Substance Abuse Detoxification and Residential Treatment Among Medicaid-enrolled Adults

Rates and Duration of Subsequent Treatment

Published In: Drug and Alcohol Dependence, v. 104, no. 1, Sep. 2009, p. 100-106

Posted on RAND.org on September 01, 2009

by Bradley D. Stein, Jane N. Kogan, Mark J. Sorbero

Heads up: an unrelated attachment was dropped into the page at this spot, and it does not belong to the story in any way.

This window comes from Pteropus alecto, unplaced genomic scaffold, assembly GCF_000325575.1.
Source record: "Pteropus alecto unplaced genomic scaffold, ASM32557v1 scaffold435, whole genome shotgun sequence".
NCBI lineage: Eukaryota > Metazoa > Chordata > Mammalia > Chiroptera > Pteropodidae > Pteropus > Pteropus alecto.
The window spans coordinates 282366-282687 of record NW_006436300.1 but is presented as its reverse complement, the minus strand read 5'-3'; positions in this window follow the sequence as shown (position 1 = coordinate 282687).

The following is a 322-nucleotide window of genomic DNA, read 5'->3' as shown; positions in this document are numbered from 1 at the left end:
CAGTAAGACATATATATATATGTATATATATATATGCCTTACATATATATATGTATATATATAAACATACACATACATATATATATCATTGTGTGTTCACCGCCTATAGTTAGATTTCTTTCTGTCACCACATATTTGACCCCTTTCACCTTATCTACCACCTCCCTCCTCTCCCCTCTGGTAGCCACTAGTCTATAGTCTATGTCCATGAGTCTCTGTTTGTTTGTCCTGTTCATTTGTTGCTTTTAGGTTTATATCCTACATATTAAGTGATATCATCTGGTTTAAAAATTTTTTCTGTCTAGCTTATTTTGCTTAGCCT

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BACKGROUND: Substance use disorders are chronic disorders with substantial public health significance, yet the treatment provided is often episodic despite ongoing need. Among the more severely ill individuals requiring detoxification or residential treatment, little empirical information is available about rates and predictors of subsequent engagement in necessary subsequent treatment. METHODS: Using administrative data from the largest Medicaid managed behavioral health organization in a large mid-Atlantic state, we used multivariate regression to examine rates and predictors of subsequent treatment engagement and retention following new episodes of detoxification or residential substance abuse treatment among 5670 Medicaid-enrolled adults during 2004–2006. RESULTS: Slightly less than half (49%) of the sample received follow-up care within 30 days of discharge. Rates of follow-up were significantly higher in individuals with a serious mental illness, and significantly lower in African-American individuals, males, individuals with disabilities, and those who received detoxification without residential treatment. The mean duration of follow-up treatment was 84 days, and was longer among individuals with a serious mental illness and Caucasians. Even after controlling for individuals' sociodemographic and clinical characteristics, there was substantial variation in follow-up rates among discharging providers. CONCLUSION: The relatively low rates of follow-up care and relatively brief duration of treatment for many of those who received such follow-up care are concerning in a population receiving substance abuse detoxification or residential treatment. The markedly lower rates among those receiving detoxification alone without subsequent residential treatment and among those without a comorbid serious mental illness suggest that efforts specifically targeting those individuals may be of particular benefit.

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